Black Sea grain deal uncertainties stall Ukraine shipments
By Jonathan Saul
LONDON (Reuters) - Dozens of ships are unable to reach Ukraine, days after a Black Sea grain deal was extended and the pace of shipments is unlikely to pick up because of slow inspections and other uncertainties, according to data and three sources.
The United Nations-backed deal, which allows the safe passage of grains through three Ukrainian ports, was extended on May 17 for two months - a shorter time than expected.
Nearly 40 dry bulk vessels were stationary around Istanbul in areas that have been used for inspections by a joint inspection team representing Russia, Ukraine and Turkey as well as the UN, analysis from global trade analytics platform Kpler showed.
Around three quarters of those ships have previously made calls through the corridor, Kpler added.
"It is likely that there are further vessels waiting outside of these zones or currently en route to the inspection areas," Alexis Ellender, Kpler lead major dry bulks analyst, said.
"Pivdennyi has accounted for 35% of shipments through the corridor and, until it restarts loadings, trade will struggle to return to previous levels."
Earlier this week Ukraine accused Russia of effectively cutting its port of Pivdennyi out of the grain deal. Russia has not responded to the comments from Kyiv.
Ukraine said last week that 62 ships were waiting for inspection.
"I expect to see Russia continue to slow-walk inspections. It currently only allows a limited number of ships to move to two of the three approved ports," Arlan Suderman, chief commodities economist with financial services group StoneX.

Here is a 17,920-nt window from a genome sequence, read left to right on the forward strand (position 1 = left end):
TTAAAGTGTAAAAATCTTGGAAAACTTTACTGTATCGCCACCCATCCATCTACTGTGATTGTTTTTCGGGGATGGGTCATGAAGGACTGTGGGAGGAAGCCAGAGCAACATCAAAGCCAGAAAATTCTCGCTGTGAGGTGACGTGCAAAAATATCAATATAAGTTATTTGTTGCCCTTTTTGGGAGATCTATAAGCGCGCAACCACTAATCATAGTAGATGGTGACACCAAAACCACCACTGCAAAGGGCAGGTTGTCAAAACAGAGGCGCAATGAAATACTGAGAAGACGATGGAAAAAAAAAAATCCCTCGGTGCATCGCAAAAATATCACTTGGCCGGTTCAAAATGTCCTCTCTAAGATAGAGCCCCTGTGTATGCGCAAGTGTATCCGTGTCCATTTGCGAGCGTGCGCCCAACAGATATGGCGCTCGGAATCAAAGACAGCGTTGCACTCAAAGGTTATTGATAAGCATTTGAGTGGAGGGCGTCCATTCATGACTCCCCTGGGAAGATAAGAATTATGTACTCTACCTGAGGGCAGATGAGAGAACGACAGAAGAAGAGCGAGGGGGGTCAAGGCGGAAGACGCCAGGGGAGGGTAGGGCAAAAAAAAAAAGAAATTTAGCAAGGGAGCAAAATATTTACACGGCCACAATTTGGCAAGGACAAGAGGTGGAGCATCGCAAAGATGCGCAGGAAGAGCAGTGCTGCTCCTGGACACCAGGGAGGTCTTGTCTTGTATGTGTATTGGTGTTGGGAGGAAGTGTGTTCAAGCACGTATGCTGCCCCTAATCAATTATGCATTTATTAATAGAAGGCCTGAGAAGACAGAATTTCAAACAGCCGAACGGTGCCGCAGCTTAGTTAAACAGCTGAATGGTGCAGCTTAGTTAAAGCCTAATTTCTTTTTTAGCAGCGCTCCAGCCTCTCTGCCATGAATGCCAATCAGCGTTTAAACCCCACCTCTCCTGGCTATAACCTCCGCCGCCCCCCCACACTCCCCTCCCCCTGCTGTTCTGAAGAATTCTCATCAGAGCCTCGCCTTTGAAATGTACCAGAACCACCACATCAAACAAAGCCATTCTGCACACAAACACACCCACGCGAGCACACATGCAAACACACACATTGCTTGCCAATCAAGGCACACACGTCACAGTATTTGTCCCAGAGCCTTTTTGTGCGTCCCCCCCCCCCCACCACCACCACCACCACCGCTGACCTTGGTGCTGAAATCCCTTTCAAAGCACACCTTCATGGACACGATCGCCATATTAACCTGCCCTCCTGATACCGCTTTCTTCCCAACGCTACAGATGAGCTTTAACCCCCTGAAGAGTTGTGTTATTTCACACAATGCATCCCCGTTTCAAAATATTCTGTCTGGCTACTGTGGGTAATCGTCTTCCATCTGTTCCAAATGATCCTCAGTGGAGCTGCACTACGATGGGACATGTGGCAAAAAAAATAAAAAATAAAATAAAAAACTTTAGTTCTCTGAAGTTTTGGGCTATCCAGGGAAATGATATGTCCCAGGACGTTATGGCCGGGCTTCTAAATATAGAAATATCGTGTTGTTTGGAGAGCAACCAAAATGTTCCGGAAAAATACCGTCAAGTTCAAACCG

Inspections are required for every ship before it can enter one of the three ports covered by the deal, which also include Odesa and Chornomorsk.
The duration of an average voyage was estimated at just over 28 days, according to space-based data analytics provider Spire.
The number of cargo orders – global requests for available ships to transport grains from Ukraine – reached 376 in May versus 370 orders for April, according to separate analysis from maritime and commodities data platform Shipfix.
Shipfix data showed that the shipment size had dropped from around 15,000 tonnes in April to just over 10,000 in May as the uncertain situation led traders to be cautious in bookings.
Forward cargo orders for June onwards were seen at 50 at present, Shipfix said.
(Reporting by Jonathan Saul; editing by Barbara Lewis)